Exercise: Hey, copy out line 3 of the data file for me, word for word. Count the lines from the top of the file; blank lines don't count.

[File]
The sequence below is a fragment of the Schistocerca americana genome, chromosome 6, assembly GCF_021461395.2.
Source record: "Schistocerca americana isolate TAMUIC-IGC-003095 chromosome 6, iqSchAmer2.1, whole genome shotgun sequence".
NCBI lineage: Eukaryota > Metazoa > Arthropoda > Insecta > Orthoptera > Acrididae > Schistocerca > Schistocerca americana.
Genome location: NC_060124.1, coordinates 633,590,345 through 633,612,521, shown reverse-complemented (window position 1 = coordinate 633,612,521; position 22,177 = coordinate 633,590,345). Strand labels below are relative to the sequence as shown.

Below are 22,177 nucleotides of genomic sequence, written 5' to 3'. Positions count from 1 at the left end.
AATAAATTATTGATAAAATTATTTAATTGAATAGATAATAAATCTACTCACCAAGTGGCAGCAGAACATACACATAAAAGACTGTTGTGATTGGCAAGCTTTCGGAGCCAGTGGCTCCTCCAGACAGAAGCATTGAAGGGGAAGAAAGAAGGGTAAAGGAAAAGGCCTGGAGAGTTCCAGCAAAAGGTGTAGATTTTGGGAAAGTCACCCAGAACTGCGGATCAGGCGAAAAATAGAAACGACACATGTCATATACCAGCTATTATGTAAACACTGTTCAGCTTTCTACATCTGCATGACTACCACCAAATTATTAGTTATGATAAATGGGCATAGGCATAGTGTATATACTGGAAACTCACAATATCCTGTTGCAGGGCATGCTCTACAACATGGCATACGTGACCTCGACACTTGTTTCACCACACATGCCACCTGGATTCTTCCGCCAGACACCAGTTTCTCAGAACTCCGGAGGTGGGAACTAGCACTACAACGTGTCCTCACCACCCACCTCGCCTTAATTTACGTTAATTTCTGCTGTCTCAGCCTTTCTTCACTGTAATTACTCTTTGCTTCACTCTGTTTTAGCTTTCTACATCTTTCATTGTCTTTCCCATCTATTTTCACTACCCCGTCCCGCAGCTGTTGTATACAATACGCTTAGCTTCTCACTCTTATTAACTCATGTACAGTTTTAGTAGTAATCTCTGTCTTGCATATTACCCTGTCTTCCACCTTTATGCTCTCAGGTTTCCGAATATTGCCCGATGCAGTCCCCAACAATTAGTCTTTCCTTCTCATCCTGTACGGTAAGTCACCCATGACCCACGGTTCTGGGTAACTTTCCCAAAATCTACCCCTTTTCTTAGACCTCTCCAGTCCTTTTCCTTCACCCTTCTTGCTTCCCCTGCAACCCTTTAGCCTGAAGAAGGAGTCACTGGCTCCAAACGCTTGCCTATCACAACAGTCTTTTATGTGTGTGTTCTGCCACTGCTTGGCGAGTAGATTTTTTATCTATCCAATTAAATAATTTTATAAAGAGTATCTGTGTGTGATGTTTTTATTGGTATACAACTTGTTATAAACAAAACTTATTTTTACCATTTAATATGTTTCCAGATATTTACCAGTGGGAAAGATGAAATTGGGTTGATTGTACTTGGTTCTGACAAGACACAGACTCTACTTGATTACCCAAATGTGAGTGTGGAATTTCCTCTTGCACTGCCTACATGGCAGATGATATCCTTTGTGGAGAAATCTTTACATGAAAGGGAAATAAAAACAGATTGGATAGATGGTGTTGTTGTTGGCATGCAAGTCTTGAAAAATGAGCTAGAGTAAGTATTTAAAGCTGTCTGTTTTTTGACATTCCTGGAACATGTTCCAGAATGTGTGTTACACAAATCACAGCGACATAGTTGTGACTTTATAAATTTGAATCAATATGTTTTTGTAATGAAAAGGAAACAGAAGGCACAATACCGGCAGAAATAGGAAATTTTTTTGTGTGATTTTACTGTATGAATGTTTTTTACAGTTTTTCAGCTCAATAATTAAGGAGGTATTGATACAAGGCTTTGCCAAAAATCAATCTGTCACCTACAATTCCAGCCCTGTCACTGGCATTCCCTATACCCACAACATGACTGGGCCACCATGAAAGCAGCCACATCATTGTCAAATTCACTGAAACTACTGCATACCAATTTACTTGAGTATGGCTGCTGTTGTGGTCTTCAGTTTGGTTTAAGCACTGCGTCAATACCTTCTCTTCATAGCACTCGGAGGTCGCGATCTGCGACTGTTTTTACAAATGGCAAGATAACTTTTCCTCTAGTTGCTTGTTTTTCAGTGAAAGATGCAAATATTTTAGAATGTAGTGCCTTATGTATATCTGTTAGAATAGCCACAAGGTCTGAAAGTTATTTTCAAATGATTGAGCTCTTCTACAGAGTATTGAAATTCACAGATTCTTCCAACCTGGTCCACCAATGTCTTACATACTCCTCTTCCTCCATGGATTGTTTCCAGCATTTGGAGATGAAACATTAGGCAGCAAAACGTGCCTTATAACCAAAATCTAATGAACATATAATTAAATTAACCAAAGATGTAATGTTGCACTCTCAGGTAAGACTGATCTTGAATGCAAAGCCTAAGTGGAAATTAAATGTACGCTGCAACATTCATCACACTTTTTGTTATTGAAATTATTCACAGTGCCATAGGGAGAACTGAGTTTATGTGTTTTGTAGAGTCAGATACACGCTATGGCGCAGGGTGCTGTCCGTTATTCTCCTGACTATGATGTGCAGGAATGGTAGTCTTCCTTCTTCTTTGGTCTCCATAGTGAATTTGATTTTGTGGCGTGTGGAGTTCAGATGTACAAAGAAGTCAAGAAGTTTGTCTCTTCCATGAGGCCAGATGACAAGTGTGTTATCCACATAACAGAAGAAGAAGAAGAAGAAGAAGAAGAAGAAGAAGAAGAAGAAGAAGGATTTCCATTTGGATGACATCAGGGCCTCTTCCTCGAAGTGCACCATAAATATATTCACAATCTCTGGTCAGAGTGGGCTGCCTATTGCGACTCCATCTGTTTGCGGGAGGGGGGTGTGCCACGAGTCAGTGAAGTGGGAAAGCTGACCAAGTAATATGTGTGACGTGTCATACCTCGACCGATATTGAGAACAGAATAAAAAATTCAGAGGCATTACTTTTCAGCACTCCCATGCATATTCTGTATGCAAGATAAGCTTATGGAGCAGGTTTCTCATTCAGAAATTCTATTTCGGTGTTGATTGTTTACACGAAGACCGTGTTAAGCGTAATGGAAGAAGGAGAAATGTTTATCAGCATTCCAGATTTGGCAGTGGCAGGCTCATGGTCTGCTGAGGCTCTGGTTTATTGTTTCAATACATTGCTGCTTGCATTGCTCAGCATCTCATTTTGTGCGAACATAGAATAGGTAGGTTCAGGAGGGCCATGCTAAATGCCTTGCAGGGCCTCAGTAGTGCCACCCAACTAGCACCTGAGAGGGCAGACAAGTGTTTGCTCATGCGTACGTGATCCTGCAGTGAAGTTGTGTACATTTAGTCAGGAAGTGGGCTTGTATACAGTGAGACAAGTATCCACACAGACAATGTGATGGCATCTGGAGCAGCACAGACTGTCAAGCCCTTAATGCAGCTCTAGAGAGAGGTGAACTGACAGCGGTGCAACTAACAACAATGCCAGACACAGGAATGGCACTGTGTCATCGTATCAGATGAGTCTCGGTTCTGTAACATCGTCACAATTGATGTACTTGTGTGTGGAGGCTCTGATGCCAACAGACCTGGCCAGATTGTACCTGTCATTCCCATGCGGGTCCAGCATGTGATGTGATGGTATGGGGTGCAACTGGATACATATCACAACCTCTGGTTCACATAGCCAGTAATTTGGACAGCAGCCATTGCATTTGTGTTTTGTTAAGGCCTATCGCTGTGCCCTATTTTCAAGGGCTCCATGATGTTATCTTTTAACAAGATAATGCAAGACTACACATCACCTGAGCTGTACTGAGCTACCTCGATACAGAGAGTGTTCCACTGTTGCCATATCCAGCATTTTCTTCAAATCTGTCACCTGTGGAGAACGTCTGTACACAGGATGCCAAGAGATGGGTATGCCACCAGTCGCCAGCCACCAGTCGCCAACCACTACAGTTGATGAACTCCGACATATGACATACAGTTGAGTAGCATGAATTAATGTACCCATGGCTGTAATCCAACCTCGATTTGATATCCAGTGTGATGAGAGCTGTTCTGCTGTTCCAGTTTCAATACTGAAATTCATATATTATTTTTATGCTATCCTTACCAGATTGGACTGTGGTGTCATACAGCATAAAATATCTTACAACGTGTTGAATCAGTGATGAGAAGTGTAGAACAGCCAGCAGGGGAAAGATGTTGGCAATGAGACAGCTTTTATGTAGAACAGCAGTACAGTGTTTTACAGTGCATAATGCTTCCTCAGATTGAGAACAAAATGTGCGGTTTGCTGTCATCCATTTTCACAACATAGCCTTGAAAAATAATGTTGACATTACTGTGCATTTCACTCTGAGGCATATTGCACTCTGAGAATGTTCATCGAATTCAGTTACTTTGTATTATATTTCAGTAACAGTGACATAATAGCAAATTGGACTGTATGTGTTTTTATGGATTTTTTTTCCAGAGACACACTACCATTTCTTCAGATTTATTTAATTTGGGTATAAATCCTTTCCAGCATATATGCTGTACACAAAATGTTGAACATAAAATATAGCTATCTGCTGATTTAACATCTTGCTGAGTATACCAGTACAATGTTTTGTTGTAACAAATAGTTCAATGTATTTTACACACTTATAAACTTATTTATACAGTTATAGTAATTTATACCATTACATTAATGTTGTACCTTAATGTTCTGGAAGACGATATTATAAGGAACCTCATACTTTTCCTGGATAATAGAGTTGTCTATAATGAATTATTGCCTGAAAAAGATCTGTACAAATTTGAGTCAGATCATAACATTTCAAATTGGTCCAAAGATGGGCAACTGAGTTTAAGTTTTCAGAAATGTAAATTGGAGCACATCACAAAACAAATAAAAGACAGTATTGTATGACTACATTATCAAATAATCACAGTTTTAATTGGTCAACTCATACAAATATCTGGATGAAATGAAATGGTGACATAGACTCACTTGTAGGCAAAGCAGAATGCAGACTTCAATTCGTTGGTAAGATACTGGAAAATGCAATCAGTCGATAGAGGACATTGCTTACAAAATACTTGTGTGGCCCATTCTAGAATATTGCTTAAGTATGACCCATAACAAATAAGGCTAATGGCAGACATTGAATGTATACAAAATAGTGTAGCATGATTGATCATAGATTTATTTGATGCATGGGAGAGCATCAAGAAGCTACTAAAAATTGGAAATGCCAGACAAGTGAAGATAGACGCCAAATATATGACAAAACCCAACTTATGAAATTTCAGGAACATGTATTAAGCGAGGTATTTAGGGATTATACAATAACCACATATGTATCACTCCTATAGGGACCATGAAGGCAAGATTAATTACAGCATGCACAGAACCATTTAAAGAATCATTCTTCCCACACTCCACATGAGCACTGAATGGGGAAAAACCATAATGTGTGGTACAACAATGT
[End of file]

NCBI lineage: Eukaryota > Metazoa > Arthropoda > Insecta > Orthoptera > Acrididae > Schistocerca > Schistocerca americana.